Are Refugee Essential Workers at a Higher Risk of Contracting COVID-19?
The COVID-19 pandemic has forced us to reflect on our vulnerability, and it has thrown inequity among marginalized groups into sharp focus. Essential workers, like those in food service, maintenance and transportation service, are integral to the functioning of our economy and society. Many of these essential workers are refugees who are often required to risk exposure to make a living during the pandemic.
Recent studies have found that refugees face a higher risk of COVID-19 infection. Refugees, especially those with limited English proficiency, are more likely than U.S.-born workers to work in areas with low pay and high risk. In some industries, like food supply chain, there are limited worker protections, which has led to multiple outbreaks among workers in meat-packing plants, the majority of whom are refugees.
To better understand these risks and inequities, we conducted a cross-sectional study in May 2020 aimed at describing COVID-19-related risk factors among Bhutanese and Burmese refugees in the U.S. Bhutanese and Burmese refugees are among the largest refugee communities of Asian origin resettled in the U.S. in the past decade. They have high poverty rates, relatively low English proficiency and low bachelor’s degree attainment. Additionally, a high proportion of Bhutanese Americans live in multigenerational households. Because of these characteristics, these communities are less likely to have access to public health information, managerial or office positions that allow for work from home, or access to information about occupational health protections than the general Asian American population and the general U.S. population.
Of the 218 refugees in 23 states who completed the survey from May 15 through June 1, 2020, 40% were essential workers and almost 7% reported infection with COVID-19. Essential workers were over five times more likely to be infected with COVID-19 compared with non-essential workers. And having an infected family member and being female are also additional risk factors for infection. COVID-19 is of particular concern for immigrant essential workers in multigenerational households because younger essential workers may transmit infection to elders, who have the highest mortality risk among age groups. When working parents fall ill with COVID-19, it also increases the risk of infection for children in the household.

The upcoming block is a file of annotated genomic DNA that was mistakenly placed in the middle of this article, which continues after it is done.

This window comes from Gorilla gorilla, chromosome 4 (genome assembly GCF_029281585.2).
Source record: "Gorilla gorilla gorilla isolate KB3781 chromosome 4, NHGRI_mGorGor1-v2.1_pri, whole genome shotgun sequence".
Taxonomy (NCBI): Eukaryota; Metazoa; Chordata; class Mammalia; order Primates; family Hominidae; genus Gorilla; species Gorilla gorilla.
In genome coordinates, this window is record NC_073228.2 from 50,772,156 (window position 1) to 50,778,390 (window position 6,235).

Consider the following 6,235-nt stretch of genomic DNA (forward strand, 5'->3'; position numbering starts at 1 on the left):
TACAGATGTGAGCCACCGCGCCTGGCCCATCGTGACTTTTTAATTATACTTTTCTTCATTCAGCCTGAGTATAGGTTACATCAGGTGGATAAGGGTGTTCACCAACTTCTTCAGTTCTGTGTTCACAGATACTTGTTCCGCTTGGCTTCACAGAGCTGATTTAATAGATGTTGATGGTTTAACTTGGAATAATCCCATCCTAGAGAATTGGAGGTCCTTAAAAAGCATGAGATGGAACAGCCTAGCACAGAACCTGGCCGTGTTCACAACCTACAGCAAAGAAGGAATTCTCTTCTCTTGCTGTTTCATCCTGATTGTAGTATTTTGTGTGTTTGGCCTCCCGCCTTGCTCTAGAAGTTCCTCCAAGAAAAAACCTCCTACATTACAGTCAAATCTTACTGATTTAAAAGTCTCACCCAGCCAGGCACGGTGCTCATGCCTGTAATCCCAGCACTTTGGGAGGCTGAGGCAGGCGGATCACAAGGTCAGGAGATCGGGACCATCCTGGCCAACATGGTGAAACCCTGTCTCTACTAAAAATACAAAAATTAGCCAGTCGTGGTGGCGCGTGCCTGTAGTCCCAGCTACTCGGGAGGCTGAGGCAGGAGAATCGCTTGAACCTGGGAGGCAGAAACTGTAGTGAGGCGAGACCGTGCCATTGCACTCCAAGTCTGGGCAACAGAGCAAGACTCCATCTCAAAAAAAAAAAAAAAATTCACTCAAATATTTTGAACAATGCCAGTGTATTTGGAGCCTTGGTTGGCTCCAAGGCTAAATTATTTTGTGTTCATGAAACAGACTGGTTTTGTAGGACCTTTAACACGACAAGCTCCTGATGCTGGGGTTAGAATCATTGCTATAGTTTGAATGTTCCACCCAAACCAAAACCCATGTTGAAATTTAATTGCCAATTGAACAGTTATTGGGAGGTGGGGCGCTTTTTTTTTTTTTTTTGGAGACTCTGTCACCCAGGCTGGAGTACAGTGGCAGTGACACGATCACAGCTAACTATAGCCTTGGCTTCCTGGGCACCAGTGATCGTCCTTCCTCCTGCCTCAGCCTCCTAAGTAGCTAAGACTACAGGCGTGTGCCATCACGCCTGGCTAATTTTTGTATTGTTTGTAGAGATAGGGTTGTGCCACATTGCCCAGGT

Given the vulnerability of low-income essential workers to COVID-19 infection and high levels of participation among refugees and immigrants in the essential workforce, there’s a clear need to increase public health attention to protect these populations during the COVID-19 pandemic. We echo many of the recommendations laid out in a recent PolicyLab policy brief, Addressing the Unique Needs of Immigrant and Limited-English-Proficient Communities during the COVID-19 Pandemic, and we encourage public health departments to improve multilingual education and consider distribution of personal protective equipment to multigenerational households and home caregivers for COVID-19 patients. We also urge public health professionals, local governments and researchers to disaggregate their data related to racial/ethnic minorities. Considering the diversity of refugee and immigrant communities in the U.S., each population group has unique needs and risk factors that affect the pandemic’s impact.
And perhaps most importantly, we suggest that public health departments engage refugee and other immigrant stakeholders in planning processes to ensure that public health interventions are accessible to these communities. We encourage public health practitioners to work with researchers to conduct needs assessments within refugee and immigrant communities to hone in on their specific needs. As illustrated by the community voices highlighted in the policy brief, these stakeholders can provide valuable insights that can help guide vaccine distribution, post-pandemic recovery and future crisis response.
We are currently conducting a second wave of data collection, expanding to include refugees from other countries. With a larger sample from diverse refugee communities, we hope to better understand refugees’ experiences during the pandemic as well as help connect these families with needed resources during the pandemic and as they prepare for post-pandemic recovery.
Dr. Mengxi Zhang is an assistant professor of health science at Ball State University.
Ashok Gururg is a research assistant at PolicyLab.
Dr. Philip Anglewicz is an associate professor at Johns Hopkins Bloomberg School of Public Health.